Klamath Strategic Investment Fund involved two partners who "represented the State of Texas in litigation against the tobacco industry." (12) The outcome of this litigation provided the two partners, Cary Patterson and Harold Nix, with a substantial increase in income--approximately thirty million dollars each. (13) Because of this influx of income, Nix and Patterson looked into potential investment opportunities. (14) Nix had previously developed an interest in investing in foreign currency transactions that were both high risk and high reward investments. (15) Patterson also became interested in these foreign currency transactions and sought the counsel of a highly experienced businessman, Ed Cox, who frequently dealt with these types of complex investment strategies. (16) "Thereafter, Nix and Patterson jointly decided to pursue ... foreign currency" investments. (17) Their primary motivation in these transactions was to earn a profit. (18) The district court made note of Nix and Patterson's delay in getting into these foreign investment strategies. (19) The court felt that if their primary motivation had been tax avoidance only, then Nix and Patterson would have begun their investments in 1999, when they recognized the first of their substantial increases in income from the tobacco litigation, instead of in 2000, when they actually began these transactions. (20)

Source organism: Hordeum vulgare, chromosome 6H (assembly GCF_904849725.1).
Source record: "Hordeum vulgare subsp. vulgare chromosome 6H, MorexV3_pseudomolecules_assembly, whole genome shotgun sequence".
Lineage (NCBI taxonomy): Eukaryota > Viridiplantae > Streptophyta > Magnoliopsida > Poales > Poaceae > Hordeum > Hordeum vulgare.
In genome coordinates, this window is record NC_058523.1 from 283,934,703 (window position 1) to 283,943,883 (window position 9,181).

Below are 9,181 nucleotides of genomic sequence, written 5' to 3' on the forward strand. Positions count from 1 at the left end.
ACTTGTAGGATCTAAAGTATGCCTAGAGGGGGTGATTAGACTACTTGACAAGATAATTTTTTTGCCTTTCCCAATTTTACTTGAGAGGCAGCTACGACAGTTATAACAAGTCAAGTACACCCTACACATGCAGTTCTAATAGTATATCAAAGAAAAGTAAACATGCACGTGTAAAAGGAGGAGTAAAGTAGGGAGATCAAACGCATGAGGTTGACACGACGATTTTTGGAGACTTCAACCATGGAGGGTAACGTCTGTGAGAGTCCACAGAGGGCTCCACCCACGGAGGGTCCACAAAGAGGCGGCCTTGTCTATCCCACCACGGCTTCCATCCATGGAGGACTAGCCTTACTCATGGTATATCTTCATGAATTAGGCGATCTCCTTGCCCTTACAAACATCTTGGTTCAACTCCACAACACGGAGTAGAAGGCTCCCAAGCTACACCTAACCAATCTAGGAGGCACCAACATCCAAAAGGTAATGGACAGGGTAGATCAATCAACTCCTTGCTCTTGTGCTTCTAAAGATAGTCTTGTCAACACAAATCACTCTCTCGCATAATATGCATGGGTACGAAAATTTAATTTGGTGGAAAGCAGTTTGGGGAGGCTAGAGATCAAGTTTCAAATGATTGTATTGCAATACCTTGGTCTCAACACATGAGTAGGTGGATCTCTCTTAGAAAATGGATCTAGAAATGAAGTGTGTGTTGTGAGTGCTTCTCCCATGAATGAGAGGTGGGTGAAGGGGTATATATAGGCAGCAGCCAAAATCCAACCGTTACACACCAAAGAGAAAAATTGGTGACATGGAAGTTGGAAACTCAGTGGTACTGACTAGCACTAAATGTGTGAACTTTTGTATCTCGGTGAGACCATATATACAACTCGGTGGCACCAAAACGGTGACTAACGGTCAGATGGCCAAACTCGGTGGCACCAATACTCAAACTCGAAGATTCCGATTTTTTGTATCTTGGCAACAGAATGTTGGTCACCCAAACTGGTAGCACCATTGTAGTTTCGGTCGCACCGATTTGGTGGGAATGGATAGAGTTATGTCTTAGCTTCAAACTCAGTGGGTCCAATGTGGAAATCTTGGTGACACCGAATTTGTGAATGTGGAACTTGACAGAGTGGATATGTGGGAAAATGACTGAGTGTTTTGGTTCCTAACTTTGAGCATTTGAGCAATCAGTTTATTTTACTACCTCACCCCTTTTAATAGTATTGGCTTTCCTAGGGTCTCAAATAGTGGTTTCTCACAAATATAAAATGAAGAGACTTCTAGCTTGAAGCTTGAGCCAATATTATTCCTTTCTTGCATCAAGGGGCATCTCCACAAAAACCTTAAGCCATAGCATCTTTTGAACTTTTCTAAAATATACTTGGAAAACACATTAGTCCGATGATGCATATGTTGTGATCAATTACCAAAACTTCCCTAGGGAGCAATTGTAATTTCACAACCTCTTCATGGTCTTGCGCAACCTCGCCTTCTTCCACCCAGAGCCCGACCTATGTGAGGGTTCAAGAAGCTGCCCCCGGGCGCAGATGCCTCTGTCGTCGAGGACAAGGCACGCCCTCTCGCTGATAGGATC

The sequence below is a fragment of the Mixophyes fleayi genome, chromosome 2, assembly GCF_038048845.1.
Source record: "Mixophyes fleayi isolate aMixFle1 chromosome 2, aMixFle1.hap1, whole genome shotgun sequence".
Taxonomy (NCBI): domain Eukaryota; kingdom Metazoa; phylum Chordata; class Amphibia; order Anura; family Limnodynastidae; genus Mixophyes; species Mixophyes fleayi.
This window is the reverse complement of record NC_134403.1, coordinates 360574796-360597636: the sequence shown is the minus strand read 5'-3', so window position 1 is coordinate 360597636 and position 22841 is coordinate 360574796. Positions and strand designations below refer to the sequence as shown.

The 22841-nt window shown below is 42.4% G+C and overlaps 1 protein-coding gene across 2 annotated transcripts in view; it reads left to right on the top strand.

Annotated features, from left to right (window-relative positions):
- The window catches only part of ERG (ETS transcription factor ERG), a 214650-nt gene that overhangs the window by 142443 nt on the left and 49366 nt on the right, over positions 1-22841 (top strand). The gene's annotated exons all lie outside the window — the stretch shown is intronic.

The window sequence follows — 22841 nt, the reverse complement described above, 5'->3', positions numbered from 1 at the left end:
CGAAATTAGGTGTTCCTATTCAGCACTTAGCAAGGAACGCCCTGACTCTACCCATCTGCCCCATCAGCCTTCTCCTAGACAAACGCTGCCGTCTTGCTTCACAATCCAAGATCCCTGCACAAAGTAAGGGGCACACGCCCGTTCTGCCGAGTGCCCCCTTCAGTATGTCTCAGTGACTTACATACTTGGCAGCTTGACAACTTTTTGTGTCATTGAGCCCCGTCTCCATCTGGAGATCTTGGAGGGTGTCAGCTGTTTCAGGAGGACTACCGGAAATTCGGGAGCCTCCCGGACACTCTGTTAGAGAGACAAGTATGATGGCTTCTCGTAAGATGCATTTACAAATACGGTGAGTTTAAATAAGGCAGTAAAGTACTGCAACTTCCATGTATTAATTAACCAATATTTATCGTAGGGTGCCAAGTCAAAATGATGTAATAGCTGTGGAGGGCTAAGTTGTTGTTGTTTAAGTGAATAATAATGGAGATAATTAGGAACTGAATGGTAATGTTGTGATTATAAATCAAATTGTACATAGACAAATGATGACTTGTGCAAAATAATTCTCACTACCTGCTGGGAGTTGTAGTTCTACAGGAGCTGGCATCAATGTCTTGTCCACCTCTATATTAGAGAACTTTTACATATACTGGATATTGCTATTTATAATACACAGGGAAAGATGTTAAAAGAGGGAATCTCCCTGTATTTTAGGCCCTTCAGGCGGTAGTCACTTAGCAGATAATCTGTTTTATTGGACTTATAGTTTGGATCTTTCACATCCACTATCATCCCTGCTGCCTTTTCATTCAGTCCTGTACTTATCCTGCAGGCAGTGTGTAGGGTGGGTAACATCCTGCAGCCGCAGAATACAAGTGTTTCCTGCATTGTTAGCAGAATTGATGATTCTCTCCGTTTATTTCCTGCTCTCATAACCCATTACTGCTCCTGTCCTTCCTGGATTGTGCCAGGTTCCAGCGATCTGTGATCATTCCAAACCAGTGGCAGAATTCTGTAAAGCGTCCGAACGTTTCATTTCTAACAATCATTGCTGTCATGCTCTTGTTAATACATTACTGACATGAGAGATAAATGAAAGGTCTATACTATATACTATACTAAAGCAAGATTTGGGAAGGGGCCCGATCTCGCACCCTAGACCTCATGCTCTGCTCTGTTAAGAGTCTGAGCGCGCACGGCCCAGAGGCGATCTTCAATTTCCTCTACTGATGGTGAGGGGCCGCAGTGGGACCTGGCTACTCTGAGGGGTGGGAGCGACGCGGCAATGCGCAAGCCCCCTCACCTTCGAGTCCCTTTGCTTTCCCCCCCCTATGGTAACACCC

After making the decision to invest, Nix and Patterson sought the help of an accounting firm. (21) This accounting firm held itself out as competent to provide the type of investment advice the partners required. (22) Nix and Patterson began to rely heavily on the accounting firm for their investment matters. (23) The accounting firm identified an investment advisory firm to help with Nix and Patterson's investments. (24) This advisory firm, Presidio Advisory Services (Presidio), specialized in the foreign currency transactions that Nix and Patterson wanted to pursue. (25) Presidio structured a transaction that would take place in three stages. (26) Each stage required the partners to invest a greater amount of capital than the previous stage, which subsequently increased the risk and return available to them. (27) The three stages were spread out over seven years. (28) The investors were allowed to exit at the end of stage one and every sixty days thereafter. (29)